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A range war is brewing

Issue 7 and Volume 99.

OPINION

A range war is brewing

Roger Naill, vice president of AES, the large independent power producer, reports that his firm has lost on projects lately on bids of three cents a kilowatt-hour, adding, “Prices are ridiculous. This market is unbelievably competitive.”

In addition, as of March 29, every utility in the United States has access to that market. That`s when the Federal Energy Regulatory Commission (FERC) served notice that owners of electrical transmission capacity would have to provide equal opportunity to use that capacity for all wholesale buyers and producers.

Bulk power is ridiculously cheap and now all utilities have equal access to it anywhere in the United States. I think it adds up to a range war in wholesale power. True, there`s always been a wholesale market for bulk power–utilities selling to other utilities–but it`s operated on an extremely limited basis. The comfortable relationships that have existed for a hundred years among utility neighbors and friends are going to end. Entrepreneurs, deal-makers and capitalists are coming to the wholesale power market.

Dozens of third-party power marketing organizations already have hunting licenses, and more are being licensed by FERC every month. They have not had much impact yet, but they`re offering utilities new deals. They`re offering access to cheap new power. They`re working out ways for utilities to “unwind” their existing contracts with independents and sell that power to distant utilities. They`re linking summer peakers and winter peakers. They`re extending the reach of new capacity bidding programs.

Brokerages are being established to link spot-market buyers and sellers of wholesale power. Some established exchanges are even talking about setting up trading in electricity futures contracts. Most utilities don`t feel comfortable with these new entities and have not done much business with them. It is not clear yet how third-party marketers or spot markets or brokerages will work, or even if they will. Some utilities are embracing the concept. Utilicorp United, the Kansas City-based energy supply company, has reached out to 45 states in its gas business and says it would like to follow the same path in electricity supply. The company says its “EnergyOne” brand is the first line of products and services for electric and gas utility customers covering the entire United States.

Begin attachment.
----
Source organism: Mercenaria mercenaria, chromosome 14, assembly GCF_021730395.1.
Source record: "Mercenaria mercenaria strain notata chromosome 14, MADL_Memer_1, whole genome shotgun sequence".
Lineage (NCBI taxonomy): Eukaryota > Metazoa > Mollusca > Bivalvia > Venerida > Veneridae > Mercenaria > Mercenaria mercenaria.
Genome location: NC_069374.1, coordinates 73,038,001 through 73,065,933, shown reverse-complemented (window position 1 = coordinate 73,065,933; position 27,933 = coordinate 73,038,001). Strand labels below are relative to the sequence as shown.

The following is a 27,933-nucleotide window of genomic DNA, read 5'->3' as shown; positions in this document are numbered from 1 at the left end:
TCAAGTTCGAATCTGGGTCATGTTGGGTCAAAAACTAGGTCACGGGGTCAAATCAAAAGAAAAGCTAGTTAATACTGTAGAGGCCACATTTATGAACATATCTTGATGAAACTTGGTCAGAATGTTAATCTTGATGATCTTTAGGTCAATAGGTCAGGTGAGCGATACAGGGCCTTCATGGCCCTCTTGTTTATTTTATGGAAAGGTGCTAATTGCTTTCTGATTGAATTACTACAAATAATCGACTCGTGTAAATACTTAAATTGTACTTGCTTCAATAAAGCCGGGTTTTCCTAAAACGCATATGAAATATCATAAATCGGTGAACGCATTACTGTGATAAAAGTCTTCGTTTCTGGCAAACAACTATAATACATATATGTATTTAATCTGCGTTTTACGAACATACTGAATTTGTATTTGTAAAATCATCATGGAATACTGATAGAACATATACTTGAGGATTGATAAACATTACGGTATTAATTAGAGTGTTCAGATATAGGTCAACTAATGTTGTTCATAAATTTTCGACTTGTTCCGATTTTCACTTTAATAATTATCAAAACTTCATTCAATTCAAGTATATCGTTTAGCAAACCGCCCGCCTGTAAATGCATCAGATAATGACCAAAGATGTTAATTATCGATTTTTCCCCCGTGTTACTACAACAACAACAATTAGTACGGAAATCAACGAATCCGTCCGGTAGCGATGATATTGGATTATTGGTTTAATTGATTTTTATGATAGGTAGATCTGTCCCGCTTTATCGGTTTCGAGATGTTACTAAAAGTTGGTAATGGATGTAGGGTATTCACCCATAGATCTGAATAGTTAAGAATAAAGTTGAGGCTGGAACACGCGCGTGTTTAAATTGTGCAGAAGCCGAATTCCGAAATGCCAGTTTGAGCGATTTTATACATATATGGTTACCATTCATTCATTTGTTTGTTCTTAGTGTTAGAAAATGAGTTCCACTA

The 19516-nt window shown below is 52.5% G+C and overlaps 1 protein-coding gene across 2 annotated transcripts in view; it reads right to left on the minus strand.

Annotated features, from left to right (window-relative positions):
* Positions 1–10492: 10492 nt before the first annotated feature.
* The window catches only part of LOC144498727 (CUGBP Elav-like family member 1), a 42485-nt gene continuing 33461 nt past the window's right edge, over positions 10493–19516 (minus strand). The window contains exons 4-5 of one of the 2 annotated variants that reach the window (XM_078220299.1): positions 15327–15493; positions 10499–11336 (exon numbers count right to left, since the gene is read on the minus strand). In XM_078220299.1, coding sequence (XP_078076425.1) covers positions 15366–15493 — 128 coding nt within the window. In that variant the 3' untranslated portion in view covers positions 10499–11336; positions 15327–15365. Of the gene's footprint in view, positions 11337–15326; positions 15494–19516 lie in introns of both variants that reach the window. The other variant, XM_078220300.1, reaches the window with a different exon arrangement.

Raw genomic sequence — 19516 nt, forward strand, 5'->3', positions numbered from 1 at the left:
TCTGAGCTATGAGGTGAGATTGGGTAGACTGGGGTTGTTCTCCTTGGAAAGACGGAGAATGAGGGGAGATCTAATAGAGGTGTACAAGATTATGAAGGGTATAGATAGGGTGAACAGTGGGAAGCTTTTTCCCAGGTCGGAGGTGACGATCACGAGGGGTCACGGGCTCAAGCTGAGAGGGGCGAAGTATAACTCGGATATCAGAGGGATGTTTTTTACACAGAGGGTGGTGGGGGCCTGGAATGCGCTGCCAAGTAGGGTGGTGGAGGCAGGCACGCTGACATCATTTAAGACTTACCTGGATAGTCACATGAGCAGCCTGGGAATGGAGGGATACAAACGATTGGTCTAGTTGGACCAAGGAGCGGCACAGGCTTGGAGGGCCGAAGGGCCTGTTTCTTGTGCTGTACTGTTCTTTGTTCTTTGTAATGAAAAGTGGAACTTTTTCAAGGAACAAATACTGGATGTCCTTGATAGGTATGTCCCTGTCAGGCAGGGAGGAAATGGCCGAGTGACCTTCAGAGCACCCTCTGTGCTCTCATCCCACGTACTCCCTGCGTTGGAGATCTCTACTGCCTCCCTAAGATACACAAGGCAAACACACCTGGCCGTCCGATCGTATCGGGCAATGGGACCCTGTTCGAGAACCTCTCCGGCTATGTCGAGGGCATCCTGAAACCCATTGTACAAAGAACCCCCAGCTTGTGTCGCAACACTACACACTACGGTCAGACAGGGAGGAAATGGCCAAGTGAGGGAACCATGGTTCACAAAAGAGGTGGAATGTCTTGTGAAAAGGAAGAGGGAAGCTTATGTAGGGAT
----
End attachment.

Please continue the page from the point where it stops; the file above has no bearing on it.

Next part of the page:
Other utilities are looking beyond their distribution service territories and more will do that in the future. I think the action will be heaviest in the wholesale market first. The new FERC position on transmission access plus the low price of new bulk power that`s currently available adds up to a lot more action and competition in the wholesale power market. It will take a few years for the change to take shape, but it is coming. Maybe it`s an exaggeration to say a range war is brewing, but significant change in wholesale power marketing is on its way, whatever you call it.

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Editorial Director